|Year : 2012 | Volume
| Issue : 2 | Page : 106-111
Development and evaluation of antimicrobial herbal formulations containing the methanolic extract of Samadera indica for skin diseases
Vidya Viswanad1, NA Aleykutty2, B Jayakar3, Subin Mary Zacharia4, Litha Thomas4
1 Department of Pharmacology, Amrita School of Pharmacy, AIMS Health Science Campus, Kochi, Kerala and Research Scholar, Vinayaka Mission's College of Pharmacy, Salem, India
2 Department of Pharmacology, Pusphagiri College of Pharmacy, Thiruvalla, Kerala, India
3 Department of Pharmacology, Vinayaka Mission's College of Pharmacy, Salem, Tamil Nadu, India
4 Department of Pharmacology, Amrita School of Pharmacy, AIMS Health Science Campus, Kochi, Kerala, India
|Date of Web Publication||16-Jun-2012|
Assistant Professor, Amrita School of Pharmacy, Amrita Vishwa Vidyapeetham University, AIMS Health Science Campus, AIMS, Ponekkara P.O. Kochi-Kerala - 682 041
Source of Support: None, Conflict of Interest: None
| Abstract|| |
Samadera indica Gaetrn (Simaroubaceae) is claimed to possess various pharmacological activities like antioxidant, antifungal, antitumor, antiviral, and so on, but its taste is bitter. The aim of the present study is to investigate the toxicity of the methanolic extract and to develop suitable herbal formulations of the methanolic extract of Samadera indica, having efficient antimicrobial activity. The methanolic extract prepared from the dried leaves of Samadera indica by continuous hot percolation, were used to examine the toxicity, according to the OECD 423 guidelines, in Swiss Albino mice. Topical formulations were prepared by incorporating Samadera indica (5% w / w) in an emulsifying ointment and a carbopol gel base and evaluated for physical parameters and in-vitro antimicrobial activity (S. aureus, P. aeruginosa and C. albicans). The study reveals that no animals under the study showed any clinical signs of toxicity or mortality when administered a dose of 5 - 2000 mg / kg body weight. Therefore, the maximum tolerated dose of the methanolic extract of Samadera indica was above 2000 mg / kg body weight. The formulated ointment and gel had acceptable physical parameters that showed that they were compatible with the skin, and in addition to this, these formulations passed the short-term stability studies. The in-vitro antimicrobial activity studies showed that the formulated ointment showed significantly strong (p < 0.05) activity against S. aureus, P. aeruginosa and C. albicans than the formulated gel. Thus, the present study concludes that the formulated ointment and gel are safe and efficient antimicrobial formulations for the topical delivery of the methanolic extract of Samadera indica.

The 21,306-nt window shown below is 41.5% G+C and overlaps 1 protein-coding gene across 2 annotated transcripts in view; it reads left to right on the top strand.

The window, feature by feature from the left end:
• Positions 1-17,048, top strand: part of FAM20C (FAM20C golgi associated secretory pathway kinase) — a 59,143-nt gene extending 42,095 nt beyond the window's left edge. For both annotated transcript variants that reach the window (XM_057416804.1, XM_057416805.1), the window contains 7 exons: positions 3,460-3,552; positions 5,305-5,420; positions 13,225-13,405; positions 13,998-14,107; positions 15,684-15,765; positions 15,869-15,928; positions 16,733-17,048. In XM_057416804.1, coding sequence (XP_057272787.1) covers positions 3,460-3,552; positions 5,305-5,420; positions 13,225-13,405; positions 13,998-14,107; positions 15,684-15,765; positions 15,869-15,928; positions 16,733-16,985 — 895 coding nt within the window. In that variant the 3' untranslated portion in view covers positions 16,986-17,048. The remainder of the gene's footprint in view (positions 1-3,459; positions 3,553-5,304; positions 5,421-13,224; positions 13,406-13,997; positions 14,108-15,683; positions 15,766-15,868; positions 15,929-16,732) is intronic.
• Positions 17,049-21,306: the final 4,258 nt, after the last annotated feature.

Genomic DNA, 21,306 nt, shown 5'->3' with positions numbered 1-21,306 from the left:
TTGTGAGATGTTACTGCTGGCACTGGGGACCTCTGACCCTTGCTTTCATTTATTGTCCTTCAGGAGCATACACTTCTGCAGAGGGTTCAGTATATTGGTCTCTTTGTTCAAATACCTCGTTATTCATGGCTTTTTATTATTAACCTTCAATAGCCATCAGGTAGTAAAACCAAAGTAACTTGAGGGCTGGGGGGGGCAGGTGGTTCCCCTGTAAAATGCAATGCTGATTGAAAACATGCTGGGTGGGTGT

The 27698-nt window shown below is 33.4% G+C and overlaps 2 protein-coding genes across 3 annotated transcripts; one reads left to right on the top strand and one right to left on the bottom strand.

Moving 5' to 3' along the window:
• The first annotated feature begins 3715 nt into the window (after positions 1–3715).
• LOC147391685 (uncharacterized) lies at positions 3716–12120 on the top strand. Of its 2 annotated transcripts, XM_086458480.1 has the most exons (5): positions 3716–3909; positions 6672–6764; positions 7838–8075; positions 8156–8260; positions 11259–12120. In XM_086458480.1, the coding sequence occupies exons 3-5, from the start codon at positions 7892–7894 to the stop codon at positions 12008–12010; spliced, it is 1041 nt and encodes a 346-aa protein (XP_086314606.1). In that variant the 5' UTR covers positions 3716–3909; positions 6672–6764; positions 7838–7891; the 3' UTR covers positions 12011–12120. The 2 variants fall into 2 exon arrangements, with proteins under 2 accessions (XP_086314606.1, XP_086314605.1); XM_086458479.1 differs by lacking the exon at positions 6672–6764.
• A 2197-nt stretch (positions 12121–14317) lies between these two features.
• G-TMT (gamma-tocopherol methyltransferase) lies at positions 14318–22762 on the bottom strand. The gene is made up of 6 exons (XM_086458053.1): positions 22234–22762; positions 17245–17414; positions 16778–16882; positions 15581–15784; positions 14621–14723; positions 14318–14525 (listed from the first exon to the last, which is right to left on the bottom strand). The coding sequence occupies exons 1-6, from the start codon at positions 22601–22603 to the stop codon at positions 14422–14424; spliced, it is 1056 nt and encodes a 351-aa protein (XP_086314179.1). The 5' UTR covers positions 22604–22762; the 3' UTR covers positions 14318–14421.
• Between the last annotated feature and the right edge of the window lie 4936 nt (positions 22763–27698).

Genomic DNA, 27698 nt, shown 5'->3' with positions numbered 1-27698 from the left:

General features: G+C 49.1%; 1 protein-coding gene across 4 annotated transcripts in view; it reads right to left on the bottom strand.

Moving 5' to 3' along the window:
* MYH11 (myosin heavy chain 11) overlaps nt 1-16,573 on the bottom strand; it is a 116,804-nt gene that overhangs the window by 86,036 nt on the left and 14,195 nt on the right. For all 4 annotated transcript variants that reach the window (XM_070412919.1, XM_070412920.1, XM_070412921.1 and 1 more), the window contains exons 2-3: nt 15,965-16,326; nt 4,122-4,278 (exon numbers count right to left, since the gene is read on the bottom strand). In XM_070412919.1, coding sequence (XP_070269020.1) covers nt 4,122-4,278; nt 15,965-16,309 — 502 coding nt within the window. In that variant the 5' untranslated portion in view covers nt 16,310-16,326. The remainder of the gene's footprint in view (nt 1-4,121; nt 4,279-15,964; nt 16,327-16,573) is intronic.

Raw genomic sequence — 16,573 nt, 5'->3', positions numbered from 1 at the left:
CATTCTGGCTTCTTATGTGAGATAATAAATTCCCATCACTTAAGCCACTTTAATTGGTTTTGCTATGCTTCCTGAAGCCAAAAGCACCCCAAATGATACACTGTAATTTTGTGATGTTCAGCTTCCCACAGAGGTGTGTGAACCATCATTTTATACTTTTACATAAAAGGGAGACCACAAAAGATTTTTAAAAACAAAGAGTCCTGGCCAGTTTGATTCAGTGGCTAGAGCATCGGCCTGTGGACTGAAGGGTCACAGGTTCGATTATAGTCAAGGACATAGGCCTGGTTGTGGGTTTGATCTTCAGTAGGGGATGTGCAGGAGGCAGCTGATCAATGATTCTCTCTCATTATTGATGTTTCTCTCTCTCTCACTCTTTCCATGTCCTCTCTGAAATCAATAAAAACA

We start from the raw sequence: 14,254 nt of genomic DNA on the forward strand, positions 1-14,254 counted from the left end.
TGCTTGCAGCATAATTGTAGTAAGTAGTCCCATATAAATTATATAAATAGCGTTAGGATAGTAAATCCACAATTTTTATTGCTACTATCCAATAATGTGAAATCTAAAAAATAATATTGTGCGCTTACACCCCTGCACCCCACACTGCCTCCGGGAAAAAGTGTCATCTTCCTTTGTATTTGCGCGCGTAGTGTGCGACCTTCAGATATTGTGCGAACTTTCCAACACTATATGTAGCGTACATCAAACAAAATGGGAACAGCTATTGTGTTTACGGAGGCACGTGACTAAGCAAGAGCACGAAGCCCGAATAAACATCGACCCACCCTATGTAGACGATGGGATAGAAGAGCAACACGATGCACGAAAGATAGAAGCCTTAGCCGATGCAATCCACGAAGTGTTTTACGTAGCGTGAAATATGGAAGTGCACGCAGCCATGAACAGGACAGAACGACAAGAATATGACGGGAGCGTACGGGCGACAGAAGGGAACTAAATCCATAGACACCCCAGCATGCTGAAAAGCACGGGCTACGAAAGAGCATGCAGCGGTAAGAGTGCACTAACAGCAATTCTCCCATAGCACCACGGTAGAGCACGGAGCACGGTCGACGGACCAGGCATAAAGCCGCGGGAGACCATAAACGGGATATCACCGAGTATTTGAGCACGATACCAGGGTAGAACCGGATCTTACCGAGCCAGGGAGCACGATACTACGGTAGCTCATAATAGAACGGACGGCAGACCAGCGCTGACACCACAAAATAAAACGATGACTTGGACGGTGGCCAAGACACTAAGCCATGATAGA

Keywords: Acute toxicity, antifungal activity, antibacterial activity, gel, ointment, Samadera indica
|How to cite this article:|
Viswanad V, Aleykutty N A, Jayakar B, Zacharia SM, Thomas L. Development and evaluation of antimicrobial herbal formulations containing the methanolic extract of Samadera indica for skin diseases. J Adv Pharm Technol Res 2012;3:106-11
|How to cite this URL:|
Viswanad V, Aleykutty N A, Jayakar B, Zacharia SM, Thomas L. Development and evaluation of antimicrobial herbal formulations containing the methanolic extract of Samadera indica for skin diseases. J Adv Pharm Technol Res [serial online] 2012 [cited 2021 Jan 17];3:106-11. Available from: https://www.japtr.org/text.asp?2012/3/2/106/97285
| Introduction|| |
Since ancient times, herbal- or plant-based medicines have served as a platform for the prevention and cure of diseases and to date many more constituents of these natural sources are yet to be explored. This has enlightened scientists to find out newer compounds from the herbal source to treat many infectious diseases. Reports show that most of the medicinal plants possess antimicrobial, antioxidant, and anti-inflammatory properties, which have paved a way in the prevention of many infectious diseases, and also have potential benefits for the society.  The present scenario of infectious diseases shows that there has been an alarming increase in the incidence of new and re-emerging infectious diseases.  Another important concern is the development of resistance to the antibiotic in clinical use. Hence, there is a pressing need to develop a natural formulation, which can act against the microorganisms causing skin diseases.
Previous pharmacological data showed that although it tasted bitter,  Samadera indica Gaetrn (Simaroubaceae) had antitumor,  antifeedant,  phytotoxic,  antiviral,  anthelmintic,  and anti-malarial activities,  growth regulating activities,  and antioxidant  and antimicrobial  activities. It was used to vitiate diseases such as vata, kapha, arthritis, constipation, and skin diseases like leprosy, scabies, puritus, and erysipelas.  Therefore, the present study was aimed to develop and evaluate herbal formulations containing the methanolic extracts of Samadera indica.
| Materials and Methods|| |
The plant was collected from the locally growing area, mostly from Ernakulam district, Kerala, during the month of February. It was then botanically authenticated by Dr. V.J. Dominic, Head, Department of Botany, Sacred Heart College, Kochi, and a voucher specimen has currently been deposited in the Department of Pharmacognosy, Amrita School of Pharmacy, Kochi.(SI / 028 / 2009) The leaves were separated, dried, coarsely powdered, passed through sieve No. 40, and stored in a closed container for further use. 
The chemicals used in the study were: Sabouraud fluid media and Sabouraud's Dextrose Agar media (Himedia, Mumbai), Dimethyl Sulfoxide (E. Merck Ltd., Mumbai, India), and Carbopol 934P (Lobachemie Pvt. Ltd., Mumbai). Emulsifying wax, white soft paraffin, liquid paraffin, and methanol were procured from Nice Chemicals, Kochi.
Monographic Analysis of Herbs